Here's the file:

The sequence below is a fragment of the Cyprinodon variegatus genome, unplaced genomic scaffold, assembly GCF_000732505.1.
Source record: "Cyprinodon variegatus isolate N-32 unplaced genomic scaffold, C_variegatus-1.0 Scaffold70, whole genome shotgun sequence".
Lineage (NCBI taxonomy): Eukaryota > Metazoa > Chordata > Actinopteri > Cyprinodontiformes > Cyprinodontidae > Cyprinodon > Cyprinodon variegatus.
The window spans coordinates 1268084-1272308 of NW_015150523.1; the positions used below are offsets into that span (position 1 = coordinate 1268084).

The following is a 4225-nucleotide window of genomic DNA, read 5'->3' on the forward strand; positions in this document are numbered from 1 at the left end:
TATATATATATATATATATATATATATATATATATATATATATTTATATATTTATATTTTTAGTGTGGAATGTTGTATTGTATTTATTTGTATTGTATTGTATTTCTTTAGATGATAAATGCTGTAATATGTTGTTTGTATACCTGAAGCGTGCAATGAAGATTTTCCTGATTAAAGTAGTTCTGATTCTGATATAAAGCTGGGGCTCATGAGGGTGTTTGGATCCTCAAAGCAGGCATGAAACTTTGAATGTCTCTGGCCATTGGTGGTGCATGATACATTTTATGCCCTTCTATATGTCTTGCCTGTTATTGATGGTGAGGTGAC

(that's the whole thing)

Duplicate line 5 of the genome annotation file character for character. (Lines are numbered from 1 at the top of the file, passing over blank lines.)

The following is a 4225-nucleotide window of genomic DNA, read 5'->3' on the forward strand; positions in this document are numbered from 1 at the left end: